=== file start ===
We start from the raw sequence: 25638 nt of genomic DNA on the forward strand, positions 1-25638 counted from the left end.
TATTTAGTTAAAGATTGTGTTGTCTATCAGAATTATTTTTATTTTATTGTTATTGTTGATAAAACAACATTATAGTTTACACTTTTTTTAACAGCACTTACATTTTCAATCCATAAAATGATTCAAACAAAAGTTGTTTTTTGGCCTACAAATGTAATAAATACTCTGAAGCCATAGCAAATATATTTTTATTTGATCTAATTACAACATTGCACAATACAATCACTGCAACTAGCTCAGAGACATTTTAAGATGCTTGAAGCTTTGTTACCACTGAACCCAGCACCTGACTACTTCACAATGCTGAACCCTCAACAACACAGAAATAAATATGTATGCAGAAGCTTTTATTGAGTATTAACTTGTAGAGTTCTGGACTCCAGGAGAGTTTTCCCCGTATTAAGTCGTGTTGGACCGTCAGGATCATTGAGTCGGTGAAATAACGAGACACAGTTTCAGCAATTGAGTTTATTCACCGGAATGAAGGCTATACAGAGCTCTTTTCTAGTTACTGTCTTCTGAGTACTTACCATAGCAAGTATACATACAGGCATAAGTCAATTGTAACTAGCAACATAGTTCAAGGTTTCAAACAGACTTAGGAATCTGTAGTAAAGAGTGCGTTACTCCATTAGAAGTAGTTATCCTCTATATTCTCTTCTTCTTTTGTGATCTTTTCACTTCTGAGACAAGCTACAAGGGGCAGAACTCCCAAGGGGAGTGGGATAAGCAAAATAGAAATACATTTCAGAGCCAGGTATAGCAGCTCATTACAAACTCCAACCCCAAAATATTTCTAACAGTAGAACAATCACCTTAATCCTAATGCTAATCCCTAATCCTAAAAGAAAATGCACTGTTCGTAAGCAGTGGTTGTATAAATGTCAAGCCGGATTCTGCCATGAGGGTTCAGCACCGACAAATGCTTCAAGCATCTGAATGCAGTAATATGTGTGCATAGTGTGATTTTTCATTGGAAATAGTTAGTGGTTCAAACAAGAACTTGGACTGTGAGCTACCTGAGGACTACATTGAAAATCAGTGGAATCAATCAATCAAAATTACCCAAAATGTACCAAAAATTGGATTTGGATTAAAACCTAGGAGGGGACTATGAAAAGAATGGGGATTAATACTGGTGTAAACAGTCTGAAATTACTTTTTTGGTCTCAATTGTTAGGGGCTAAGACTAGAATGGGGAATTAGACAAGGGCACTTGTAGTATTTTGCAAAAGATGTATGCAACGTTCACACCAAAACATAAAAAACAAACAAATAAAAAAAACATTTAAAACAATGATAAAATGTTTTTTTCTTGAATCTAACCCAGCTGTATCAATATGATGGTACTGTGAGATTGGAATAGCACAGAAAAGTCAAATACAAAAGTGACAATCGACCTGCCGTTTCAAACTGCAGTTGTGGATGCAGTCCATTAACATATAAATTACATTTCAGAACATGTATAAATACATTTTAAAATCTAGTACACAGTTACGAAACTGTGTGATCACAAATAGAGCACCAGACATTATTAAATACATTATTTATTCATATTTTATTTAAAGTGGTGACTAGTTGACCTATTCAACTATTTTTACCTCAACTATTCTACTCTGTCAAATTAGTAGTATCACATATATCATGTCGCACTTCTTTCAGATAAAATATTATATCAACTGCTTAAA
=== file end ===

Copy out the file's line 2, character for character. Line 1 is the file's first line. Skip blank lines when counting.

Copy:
TATTTAGTTAAAGATTGTGTTGTCTATCAGAATTATTTTTATTTTATTGTTATTGTTGATAAAACAACATTATAGTTTACACTTTTTTTAACAGCACTTACATTTTCAATCCATAAAATGATTCAAACAAAAGTTGTTTTTTGGCCTACAAATGTAATAAATACTCTGAAGCCATAGCAAATATATTTTTATTTGATCTAATTACAACATTGCACAATACAATCACTGCAACTAGCTCAGAGACATTTTAAGATGCTTGAAGCTTTGTTACCACTGAACCCAGCACCTGACTACTTCACAATGCTGAACCCTCAACAACACAGAAATAAATATGTATGCAGAAGCTTTTATTGAGTATTAACTTGTAGAGTTCTGGACTCCAGGAGAGTTTTCCCCGTATTAAGTCGTGTTGGACCGTCAGGATCATTGAGTCGGTGAAATAACGAGACACAGTTTCAGCAATTGAGTTTATTCACCGGAATGAAGGCTATACAGAGCTCTTTTCTAGTTACTGTCTTCTGAGTACTTACCATAGCAAGTATACATACAGGCATAAGTCAATTGTAACTAGCAACATAGTTCAAGGTTTCAAACAGACTTAGGAATCTGTAGTAAAGAGTGCGTTACTCCATTAGAAGTAGTTATCCTCTATATTCTCTTCTTCTTTTGTGATCTTTTCACTTCTGAGACAAGCTACAAGGGGCAGAACTCCCAAGGGGAGTGGGATAAGCAAAATAGAAATACATTTCAGAGCCAGGTATAGCAGCTCATTACAAACTCCAACCCCAAAATATTTCTAACAGTAGAACAATCACCTTAATCCTAATGCTAATCCCTAATCCTAAAAGAAAATGCACTGTTCGTAAGCAGTGGTTGTATAAATGTCAAGCCGGATTCTGCCATGAGGGTTCAGCACCGACAAATGCTTCAAGCATCTGAATGCAGTAATATGTGTGCATAGTGTGATTTTTCATTGGAAATAGTTAGTGGTTCAAACAAGAACTTGGACTGTGAGCTACCTGAGGACTACATTGAAAATCAGTGGAATCAATCAATCAAAATTACCCAAAATGTACCAAAAATTGGATTTGGATTAAAACCTAGGAGGGGACTATGAAAAGAATGGGGATTAATACTGGTGTAAACAGTCTGAAATTACTTTTTTGGTCTCAATTGTTAGGGGCTAAGACTAGAATGGGGAATTAGACAAGGGCACTTGTAGTATTTTGCAAAAGATGTATGCAACGTTCACACCAAAACATAAAAAACAAACAAATAAAAAAAACATTTAAAACAATGATAAAATGTTTTTTTCTTGAATCTAACCCAGCTGTATCAATATGATGGTACTGTGAGATTGGAATAGCACAGAAAAGTCAAATACAAAAGTGACAATCGACCTGCCGTTTCAAACTGCAGTTGTGGATGCAGTCCATTAACATATAAATTACATTTCAGAACATGTATAAATACATTTTAAAATCTAGTACACAGTTACGAAACTGTGTGATCACAAATAGAGCACCAGACATTATTAAATACATTATTTATTCATATTTTATTTAAAGTGGTGACTAGTTGACCTATTCAACTATTTTTACCTCAACTATTCTACTCTGTCAAATTAGTAGTATCACATATATCATGTCGCACTTCTTTCAGATAAAATATTATATCAACTGCTTAAA